Arrests made after air base break-in

By Sheena WalsheANTI-war protesters grounded fighter jets at one of Europe's biggest air bases when they broke in, rode bicycles on the main runway and chained themselves together with locks fastened around their necks.

By Sheena Walshe

ANTI-war protesters grounded fighter jets at one of Europe's biggest air bases when they broke in, rode bicycles on the main runway and chained themselves together with locks fastened around their necks.

The nine demonstrators - many of whom had never taken part in direct action before - predicted last night the American bases of RAF Lakenheath and nearby RAF Mildenhall would be targeted again in protest at a possible war on Iraq.

The protesters said their action at RAF Lakenheath yesterday embarrassed the American authorities by showing how easy it was to break in and disrupt operations at a time when security should be at optimum levels.

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But United States Air Force (USAF) officials defended their response to the break-in and said the demonstrators had been detained quickly.

The action at the base, which is home to state-of-the-art F15 fighter jets and played a key role in the last Gulf War, began just after 11am yesterday when two protesters cut a hole in the perimeter fence near Lakenheath Warren.

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Seven more demonstrators, riding bikes, headed for the runways, where four sat down in back-to-back pairs and locked themselves together on a taxi way.

The security response involved USAF personnel, Ministry of Defence police, the Suffolk police helicopter, two police cars and firefighters, who used hydraulic cutting gear to unlock the protesters in a delicate operation lasting more than two hours.

University lecturer Dr Paul Dolman, 40, one of the demonstrators who rode a bike on the main runway, said the group was not part of any organisation, but was made up of friends opposed to the war.

The father-of-two, from Norwich, added other members of the group included students, a teacher and parents.

“We feel so deeply about what is taking place that we felt obliged to do whatever we could. We knew each other socially and decided to act,” said Dr Dolman.

“It is the first time I have risked doing something where I could be arrested. I did it because I am the parent of two school-aged children out of a sense of compassion for parents and children in Iraq. We are trying to uphold international law against something we regard as illegal.

“It is something I would do again and I would urge anybody who is concerned to do whatever they can to physically oppose the war as long as it is non-violent and carries no risk of injury.”

He added: “Lakenheath is the primary bombing base in Europe and has been involved in bombing missions against Iraq constantly over the last 10 years.

“Planes from here will be involved in attacks that are going to come. There are likely to be other protests targeted at both Lakenheath and Mildenhall in future.

“Lakenheath is also a nuclear weapons depot and I think the fact that we were able to get onto the base at the drop of a hat is disturbing, especially in the current situation.”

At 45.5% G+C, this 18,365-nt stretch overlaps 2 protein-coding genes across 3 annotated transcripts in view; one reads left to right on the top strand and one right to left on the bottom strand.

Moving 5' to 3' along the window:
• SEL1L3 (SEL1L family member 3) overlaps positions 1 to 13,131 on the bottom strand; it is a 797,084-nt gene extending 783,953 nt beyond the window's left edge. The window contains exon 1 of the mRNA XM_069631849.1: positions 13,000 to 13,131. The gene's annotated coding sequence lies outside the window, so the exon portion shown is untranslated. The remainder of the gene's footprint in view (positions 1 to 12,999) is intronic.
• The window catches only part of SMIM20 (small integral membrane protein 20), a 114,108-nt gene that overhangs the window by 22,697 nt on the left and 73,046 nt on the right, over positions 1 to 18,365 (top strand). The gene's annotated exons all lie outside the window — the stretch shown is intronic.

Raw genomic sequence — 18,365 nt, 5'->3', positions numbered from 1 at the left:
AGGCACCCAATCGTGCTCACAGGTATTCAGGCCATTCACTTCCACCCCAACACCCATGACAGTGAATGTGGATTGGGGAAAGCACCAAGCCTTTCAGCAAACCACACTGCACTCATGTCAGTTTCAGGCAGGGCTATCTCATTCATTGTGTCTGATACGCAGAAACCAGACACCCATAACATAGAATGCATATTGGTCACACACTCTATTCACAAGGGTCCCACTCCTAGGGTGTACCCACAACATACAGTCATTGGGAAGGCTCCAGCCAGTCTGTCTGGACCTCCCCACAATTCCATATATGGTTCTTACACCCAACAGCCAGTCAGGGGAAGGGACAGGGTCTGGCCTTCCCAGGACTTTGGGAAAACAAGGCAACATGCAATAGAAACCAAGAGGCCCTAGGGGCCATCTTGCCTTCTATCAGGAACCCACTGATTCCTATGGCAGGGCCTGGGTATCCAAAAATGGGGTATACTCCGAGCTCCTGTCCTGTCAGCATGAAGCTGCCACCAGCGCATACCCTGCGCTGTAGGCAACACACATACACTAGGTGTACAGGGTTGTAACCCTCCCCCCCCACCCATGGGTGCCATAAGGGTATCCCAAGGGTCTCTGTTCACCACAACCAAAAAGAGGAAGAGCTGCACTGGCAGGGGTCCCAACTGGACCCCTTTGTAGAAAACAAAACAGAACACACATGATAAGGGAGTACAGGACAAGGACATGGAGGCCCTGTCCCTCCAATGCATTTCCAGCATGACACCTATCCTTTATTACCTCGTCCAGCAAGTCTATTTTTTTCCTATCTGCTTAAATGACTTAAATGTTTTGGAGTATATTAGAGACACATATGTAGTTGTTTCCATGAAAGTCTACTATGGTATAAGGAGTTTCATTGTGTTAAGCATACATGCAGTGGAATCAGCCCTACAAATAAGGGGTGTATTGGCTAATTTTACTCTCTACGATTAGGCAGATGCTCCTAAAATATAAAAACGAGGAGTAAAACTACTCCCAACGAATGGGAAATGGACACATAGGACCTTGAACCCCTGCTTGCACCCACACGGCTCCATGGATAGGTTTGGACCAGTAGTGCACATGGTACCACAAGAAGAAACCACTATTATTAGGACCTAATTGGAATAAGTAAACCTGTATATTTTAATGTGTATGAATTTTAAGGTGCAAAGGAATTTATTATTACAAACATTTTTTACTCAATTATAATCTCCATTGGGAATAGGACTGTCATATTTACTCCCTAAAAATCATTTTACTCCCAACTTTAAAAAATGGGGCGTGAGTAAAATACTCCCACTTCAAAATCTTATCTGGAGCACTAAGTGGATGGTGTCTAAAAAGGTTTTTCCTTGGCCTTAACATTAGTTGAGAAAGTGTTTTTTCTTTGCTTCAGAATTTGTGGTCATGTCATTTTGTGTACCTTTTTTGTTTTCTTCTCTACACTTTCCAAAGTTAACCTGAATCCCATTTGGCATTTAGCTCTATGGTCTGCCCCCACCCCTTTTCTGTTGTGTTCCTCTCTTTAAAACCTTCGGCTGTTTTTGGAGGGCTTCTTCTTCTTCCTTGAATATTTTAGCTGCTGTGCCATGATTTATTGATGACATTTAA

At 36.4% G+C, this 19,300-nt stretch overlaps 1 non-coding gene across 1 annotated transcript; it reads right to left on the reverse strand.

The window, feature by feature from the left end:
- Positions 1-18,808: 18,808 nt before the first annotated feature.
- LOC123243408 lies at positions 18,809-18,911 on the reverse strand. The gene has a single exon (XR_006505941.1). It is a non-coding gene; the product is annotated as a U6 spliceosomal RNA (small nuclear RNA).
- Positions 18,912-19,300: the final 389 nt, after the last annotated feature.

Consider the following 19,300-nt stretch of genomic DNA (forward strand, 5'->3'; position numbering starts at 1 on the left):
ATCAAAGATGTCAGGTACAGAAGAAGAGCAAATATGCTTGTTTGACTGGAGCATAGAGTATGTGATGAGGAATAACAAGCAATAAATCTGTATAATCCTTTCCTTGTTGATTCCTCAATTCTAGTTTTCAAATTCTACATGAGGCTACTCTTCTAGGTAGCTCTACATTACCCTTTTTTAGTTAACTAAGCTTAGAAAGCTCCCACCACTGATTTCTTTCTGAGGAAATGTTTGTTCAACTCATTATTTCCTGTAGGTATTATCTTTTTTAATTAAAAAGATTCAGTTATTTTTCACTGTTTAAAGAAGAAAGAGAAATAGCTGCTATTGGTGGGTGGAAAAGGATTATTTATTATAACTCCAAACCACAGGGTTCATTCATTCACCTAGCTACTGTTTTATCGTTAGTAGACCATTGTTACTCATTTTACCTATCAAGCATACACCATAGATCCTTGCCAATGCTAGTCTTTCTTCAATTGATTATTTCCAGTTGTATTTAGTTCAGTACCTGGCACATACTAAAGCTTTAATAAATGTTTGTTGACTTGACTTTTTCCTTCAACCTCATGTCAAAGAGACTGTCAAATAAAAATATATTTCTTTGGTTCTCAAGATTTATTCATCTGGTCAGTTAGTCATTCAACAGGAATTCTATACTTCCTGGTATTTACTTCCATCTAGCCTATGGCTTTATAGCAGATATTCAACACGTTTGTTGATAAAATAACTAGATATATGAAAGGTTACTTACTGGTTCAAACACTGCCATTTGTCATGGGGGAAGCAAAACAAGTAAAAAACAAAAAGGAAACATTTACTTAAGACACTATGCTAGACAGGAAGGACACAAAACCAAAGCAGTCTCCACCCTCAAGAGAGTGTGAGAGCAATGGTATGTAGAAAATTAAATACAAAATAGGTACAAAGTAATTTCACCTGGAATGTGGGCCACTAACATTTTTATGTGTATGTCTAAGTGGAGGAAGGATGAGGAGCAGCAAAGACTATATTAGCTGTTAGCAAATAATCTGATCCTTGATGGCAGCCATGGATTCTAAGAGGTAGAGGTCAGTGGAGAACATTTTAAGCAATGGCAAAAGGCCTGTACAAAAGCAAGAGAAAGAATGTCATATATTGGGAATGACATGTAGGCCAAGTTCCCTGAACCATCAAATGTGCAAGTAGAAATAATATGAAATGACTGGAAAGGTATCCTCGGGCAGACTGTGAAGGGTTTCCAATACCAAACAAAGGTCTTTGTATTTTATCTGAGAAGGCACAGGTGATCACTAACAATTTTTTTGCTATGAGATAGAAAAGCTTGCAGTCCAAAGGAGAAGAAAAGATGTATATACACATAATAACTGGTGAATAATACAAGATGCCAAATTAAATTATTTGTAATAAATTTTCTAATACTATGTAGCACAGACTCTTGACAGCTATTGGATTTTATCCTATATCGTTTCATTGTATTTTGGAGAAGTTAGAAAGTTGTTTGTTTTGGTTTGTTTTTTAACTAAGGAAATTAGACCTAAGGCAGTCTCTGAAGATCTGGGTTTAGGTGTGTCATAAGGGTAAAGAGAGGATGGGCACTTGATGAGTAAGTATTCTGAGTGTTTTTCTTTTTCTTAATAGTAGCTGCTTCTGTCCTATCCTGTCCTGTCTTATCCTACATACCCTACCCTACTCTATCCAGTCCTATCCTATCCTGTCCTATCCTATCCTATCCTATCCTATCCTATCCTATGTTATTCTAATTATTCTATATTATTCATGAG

Dr Dolman said the protesters ensured their actions did not risk their own safety or that of American personnel by telephoning the base authorities as they entered, telling them to alert air traffic control to what was happening.

He added: “Using bikes (in the protest) meant we could get around quickly and get into different areas of the base to cause maximum disruption.

“I cycled up the main runway, which made that inoperable for a while. Two pairs of people locked themselves to each other with D-shaped bicycle locks around their necks. They were very brave to do this and it took the authorities more than two hours to remove them.”

Dr Dolman, who along with two other cyclists was released by the authorities without charge, claimed any action against Iraq would be illegal under international law as it would be “pre-emptive” and not in self-defence.

A Ministry of Defence police spokesman said two people had been arrested for criminal damage, four had been arrested for aggravated trespass and three had been warned off for aggravated trespass - a formal warning meaning if they come back onto the site they will be charged.

RAF Lakenheath spokesman Technical Sergeant Dean Miller said the action posed no specific threat to plane crews, but “did cause airfield operations to cease temporarily”.

He added: “Individuals were bicycle locked neck-to-neck and back-to-back and specialised equipment had to be brought in to remove the locks from their necks.

“We don't want anyone to enter the airfield illegally, but air force security forces detained this group quickly. Everything went according to plan. We look at our security every single day - it is a constant concern.”

The incursion is the latest in a series of anti-war incidents at RAF Lakenheath and RAF Mildenhall over the past few months.

In January peace campaigners broke through security fencing at RAF Mildenhall and staged a protest on the main runway.

Last week protester Rachael Milling was convicted of criminal damage at RAF Lakenheath in October after she sprayed an anti-war slogan on the floor.

Six peace protesters brandishing anti-war placards and puppets were also arrested and cautioned for obstructing the highway outside RAF Lakenheath after a protest last month.

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